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I'm running Jenkins and I have it successfully working with my Github account, but I can't get it working correctly with Amazon S3.

I installed the S3 plugin and when I run a build it successfully uploads to the S3 bucket I specify, but all of the files uploaded end up in the root of the bucket. I have a bunch of folders (such as /css /js and so on), but all of the files in those folders from hithub end up in the root of my S3 account.

Is it possible to get the S3 plugin to upload and retain the folder structure?

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4 Answers 4

up vote 9 down vote accepted

It doesn't look like this is possible. Instead, I'm using s3cmd to do this. You must first install it on your server, and then in one of the bash scripts within a Jenkins job you can use:

s3cmd sync -r -P $WORKSPACE/ s3://YOUR_BUCKET_NAME

That will copy all of the files to your S3 account maintaining the folder structure. The -P keeps read permissions for everyone (needed if you're using your bucket as a web server). This is a great solution using the sync feature, because it compares all your local files against the S3 bucket and only copies files that have changed (by comparing file sizes and checksums).

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1  
I would suggest using the JClouds Plug in now. –  Aron Oct 22 '13 at 2:34
    
JClouds isn't great either; it keeps failing with an obscure error about streaming. Having to fallback to a CLI tool for this is ludicrous... –  aendrew May 15 at 11:09

I have never worked with the S3 plugin for Jenkins (but now that I know it exists, I might give it a try), though, looking at the code, it seems you can only do what you want using a workaround.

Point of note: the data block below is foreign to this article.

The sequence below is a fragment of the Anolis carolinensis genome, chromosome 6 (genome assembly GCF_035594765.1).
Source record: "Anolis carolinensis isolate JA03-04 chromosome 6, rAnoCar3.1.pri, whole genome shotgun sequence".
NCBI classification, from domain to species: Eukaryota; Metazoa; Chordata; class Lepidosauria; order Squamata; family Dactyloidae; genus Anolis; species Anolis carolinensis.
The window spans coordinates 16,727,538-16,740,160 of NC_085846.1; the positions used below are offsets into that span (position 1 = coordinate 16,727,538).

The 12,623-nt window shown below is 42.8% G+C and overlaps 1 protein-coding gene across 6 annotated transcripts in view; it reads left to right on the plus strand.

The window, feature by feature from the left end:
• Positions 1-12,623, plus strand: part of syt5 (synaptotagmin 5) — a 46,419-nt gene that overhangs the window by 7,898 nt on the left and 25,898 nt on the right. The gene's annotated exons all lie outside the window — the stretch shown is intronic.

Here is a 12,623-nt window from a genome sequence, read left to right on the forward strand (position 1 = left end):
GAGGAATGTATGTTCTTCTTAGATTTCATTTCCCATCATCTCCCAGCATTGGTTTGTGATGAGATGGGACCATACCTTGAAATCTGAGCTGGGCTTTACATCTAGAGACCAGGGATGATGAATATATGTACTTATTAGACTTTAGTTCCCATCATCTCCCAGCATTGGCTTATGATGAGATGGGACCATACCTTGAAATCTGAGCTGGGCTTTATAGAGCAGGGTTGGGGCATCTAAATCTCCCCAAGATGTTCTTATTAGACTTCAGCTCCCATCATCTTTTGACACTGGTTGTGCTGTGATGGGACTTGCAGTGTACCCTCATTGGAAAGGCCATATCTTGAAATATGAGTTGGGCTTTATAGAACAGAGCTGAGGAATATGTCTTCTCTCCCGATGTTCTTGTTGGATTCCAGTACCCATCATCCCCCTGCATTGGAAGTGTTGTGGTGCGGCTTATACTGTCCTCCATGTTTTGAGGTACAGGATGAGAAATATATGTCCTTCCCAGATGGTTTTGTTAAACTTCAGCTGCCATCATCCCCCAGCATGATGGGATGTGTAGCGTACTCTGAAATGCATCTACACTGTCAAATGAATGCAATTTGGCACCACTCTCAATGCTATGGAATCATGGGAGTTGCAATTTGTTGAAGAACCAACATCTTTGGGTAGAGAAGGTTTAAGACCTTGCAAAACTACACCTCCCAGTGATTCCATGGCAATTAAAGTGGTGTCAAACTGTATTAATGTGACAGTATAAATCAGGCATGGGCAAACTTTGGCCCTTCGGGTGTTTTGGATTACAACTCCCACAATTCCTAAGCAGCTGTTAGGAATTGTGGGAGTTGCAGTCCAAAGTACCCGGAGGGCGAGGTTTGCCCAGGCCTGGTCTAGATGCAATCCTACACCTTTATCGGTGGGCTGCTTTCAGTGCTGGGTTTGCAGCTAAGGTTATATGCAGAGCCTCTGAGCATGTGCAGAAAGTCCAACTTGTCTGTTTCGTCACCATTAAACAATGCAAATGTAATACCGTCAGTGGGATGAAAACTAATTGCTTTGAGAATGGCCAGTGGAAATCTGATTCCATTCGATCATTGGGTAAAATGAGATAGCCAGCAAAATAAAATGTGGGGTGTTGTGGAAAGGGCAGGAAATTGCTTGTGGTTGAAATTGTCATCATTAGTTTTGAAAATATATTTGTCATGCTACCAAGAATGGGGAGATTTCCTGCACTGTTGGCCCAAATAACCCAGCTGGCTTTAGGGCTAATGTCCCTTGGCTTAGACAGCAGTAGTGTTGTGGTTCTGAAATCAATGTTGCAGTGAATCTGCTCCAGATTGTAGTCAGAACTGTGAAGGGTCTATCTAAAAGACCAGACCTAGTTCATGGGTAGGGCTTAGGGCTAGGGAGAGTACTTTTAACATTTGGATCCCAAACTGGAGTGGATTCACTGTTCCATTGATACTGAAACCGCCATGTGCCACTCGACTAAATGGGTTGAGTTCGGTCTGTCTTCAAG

Here's what the actual plugin code does (taken from github) --I removed the parts of the code that are not relevant for the sake of readability:

class hudson.plugins.s3.S3Profile, method upload:

final Destination dest = new Destination(bucketName,filePath.getName());
getClient().putObject(dest.bucketName, dest.objectName, filePath.read(), metadata);

Now if you take a look into hudson.FilePath.getName()'s JavaDoc:

Gets just the file name portion without directories.

Now, take a look into the hudson.plugins.s3.Destination's constructor:

public Destination(final String userBucketName, final String fileName) {

    if (userBucketName == null || fileName == null) 
        throw new IllegalArgumentException("Not defined for null parameters: "+userBucketName+","+fileName);

    final String[] bucketNameArray = userBucketName.split("/", 2);
    bucketName = bucketNameArray[0];
    if (bucketNameArray.length > 1) {
        objectName = bucketNameArray[1] + "/" + fileName;
    } else {
        objectName = fileName;
    }
}

The Destination class JavaDoc says:

The convention implemented here is that a / in a bucket name is used to construct a structure in the object name. That is, a put of file.txt to bucket name of "mybucket/v1" will cause the object "v1/file.txt" to be created in the mybucket.

Conclusion: the filePath.getName() call strips off any prefix (S3 does not have any directory, but rather prefixes, see this and this threads for more info) you add to the file. If you really need to put your files into a "folder" (i.e. having a specific prefix that contains a slash (/)), I suggest you to add this prefix to the end of your bucket name, as explicited in the Destination class JavaDoc.

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Yes this is possible.

It looks like for each folder destination, you'll need a separate instance of the S3 plugin however.

"Source" is the file you're uploading.

"Destination bucket" is where you place your path.

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Using Jenkins 1.532.2 and S3 Publisher Plug-In 0.5, the UI configure Job screen rejects additional S3 publish entries. There would also be a significant maintenance benefit to us if the plugin recreated the workspace directory structure as we'll have many directories to create.

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